Shell Conditioners (New!)

People often wonder about using something on their tortoise’s shells- a commercial product like VitaShell, hand lotion, or vegetable or baby oils.There are a lot of commonly publicized pros and cons of the idea, which boil down to:

Suggested Pros-
  1. Dry scutes may contribute to dehydration, pyramiding, or other health issues. Using a lotion or oil moisturizes the scutes and/or seals moisture in.
  2. Point #1 may be even more important in dry climates, especially for humidity-loving species like red-footeds.
  3. It makes the shells look better or shinier.
  4. The lotion or oil may help seal tiny cracks or fissures that let pathogens enter, or can lead to bigger problems.
  5. It helps ‘condition’ the skin and scutes.
Suggested Cons-
  1. Shells need to breathe or absorb moisture, so never apply oils or lotions.
  2. Oils and lotions can trap germs against the shell, or act as breeding media for them.
  3. The oil or lotion collects dirt, which is bad for the tortoise.
  4. The oils or lotions contain chemicals that the tortoise will absorb and be injured by.

Most of these points on both sides are pretty much nonsense. Shells do not ‘breathe’ or allow moisture to pass either way, so the lotion or oil does not really help with hydration or interfere with ‘breathing’ much. As far as other claimed benefits or problems- this stuff is basically hand lotion. It is neither hazardous nor magical.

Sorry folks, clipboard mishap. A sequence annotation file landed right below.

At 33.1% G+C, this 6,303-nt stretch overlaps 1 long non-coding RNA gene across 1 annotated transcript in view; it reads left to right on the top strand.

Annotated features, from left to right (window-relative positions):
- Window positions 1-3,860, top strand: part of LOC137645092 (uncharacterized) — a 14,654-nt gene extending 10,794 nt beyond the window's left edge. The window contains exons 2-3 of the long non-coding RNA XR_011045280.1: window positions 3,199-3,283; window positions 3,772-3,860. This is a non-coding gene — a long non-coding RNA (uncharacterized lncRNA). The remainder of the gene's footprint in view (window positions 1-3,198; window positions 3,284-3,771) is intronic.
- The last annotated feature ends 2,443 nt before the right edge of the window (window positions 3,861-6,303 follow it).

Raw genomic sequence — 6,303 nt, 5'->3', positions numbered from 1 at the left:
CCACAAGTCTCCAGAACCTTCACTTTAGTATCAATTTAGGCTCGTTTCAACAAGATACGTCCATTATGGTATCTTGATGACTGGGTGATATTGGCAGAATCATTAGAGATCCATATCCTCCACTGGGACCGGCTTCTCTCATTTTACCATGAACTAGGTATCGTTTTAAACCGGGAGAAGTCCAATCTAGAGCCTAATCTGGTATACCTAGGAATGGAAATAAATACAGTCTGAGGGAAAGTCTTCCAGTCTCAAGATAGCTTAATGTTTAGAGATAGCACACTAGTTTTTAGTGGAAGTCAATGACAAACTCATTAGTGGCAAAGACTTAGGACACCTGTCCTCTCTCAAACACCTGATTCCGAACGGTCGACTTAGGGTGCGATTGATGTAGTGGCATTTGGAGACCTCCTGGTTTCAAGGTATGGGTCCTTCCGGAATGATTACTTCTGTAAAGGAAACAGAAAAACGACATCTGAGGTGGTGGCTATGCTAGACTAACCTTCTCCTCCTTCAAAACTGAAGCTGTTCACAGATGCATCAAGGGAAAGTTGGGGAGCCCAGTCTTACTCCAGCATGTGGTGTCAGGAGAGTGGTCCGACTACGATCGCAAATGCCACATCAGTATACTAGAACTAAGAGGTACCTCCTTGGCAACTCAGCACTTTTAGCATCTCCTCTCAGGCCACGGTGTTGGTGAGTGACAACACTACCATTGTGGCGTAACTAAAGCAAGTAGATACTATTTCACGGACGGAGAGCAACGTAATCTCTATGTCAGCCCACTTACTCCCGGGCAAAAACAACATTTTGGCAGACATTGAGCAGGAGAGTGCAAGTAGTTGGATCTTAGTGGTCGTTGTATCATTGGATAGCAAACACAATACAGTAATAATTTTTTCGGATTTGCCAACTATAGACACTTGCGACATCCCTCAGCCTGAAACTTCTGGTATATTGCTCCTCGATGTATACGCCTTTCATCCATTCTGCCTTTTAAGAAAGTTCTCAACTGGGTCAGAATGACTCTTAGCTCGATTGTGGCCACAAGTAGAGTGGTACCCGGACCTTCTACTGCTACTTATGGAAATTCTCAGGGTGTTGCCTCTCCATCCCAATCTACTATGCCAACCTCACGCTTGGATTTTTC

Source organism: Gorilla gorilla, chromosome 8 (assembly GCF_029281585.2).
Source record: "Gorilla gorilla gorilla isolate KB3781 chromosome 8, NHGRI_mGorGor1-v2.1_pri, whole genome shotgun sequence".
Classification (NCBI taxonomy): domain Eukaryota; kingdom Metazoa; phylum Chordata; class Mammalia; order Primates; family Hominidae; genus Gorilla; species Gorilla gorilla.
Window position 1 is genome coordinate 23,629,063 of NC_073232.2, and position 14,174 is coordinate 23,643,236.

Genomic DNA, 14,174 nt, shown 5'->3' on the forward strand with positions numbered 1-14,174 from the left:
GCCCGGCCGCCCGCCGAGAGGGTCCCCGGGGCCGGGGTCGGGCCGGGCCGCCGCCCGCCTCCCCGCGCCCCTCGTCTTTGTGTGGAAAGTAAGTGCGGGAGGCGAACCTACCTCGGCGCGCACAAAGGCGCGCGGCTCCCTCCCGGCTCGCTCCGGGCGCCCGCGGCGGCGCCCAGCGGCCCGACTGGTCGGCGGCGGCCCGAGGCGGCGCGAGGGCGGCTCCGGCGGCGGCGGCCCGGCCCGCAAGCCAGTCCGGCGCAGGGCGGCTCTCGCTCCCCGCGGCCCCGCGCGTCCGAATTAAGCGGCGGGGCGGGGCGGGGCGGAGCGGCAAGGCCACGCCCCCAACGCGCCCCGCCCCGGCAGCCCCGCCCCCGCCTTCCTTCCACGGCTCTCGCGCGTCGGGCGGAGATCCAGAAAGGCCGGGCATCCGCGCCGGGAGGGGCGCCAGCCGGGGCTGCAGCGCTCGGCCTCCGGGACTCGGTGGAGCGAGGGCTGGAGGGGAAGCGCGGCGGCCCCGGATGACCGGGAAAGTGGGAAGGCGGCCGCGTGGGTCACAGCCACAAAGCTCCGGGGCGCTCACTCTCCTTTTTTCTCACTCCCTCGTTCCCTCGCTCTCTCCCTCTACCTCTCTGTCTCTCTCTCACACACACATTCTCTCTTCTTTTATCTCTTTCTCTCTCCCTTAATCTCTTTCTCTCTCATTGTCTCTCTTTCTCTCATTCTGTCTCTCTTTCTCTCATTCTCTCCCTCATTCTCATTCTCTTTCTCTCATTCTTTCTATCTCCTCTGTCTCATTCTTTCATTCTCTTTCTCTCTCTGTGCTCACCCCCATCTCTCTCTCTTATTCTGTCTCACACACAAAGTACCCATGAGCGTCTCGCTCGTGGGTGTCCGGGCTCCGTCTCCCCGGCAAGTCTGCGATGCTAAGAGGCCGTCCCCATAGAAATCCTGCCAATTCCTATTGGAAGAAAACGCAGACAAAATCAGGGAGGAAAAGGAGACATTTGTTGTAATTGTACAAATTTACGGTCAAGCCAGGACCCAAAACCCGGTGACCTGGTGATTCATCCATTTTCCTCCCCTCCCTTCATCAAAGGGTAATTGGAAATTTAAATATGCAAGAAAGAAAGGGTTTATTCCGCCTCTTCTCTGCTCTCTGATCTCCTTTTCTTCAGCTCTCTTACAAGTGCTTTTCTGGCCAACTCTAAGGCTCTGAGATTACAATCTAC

What lotions or oils do accomplish is to plump up the outer layer of cells, and lock in moisture in the outer layers. This is mostly a cosmetic effect although a few keepers insist it really helps their tortoises in various ways. It is worth noting that many of these keepers live in very dry climates. 

If you do decide to use an oil or lotion, remember that cheap products like plain white hand lotion, plain vegetable oils, or unscented baby oil do the same thing as more costly, pet-branded products do. 

To use any oil or lotion for the best results:
  1. Give the tortoise a good cleaning and soaking. This will ‘plump-up’ the skin cells.
  2. Apply a small amount of oil or lotion, and spread around in a thin layer. This thin layer will help trap the moisture from the soak in for maximum benefit.
Edited 6-4-2013 (C) Mark Adkins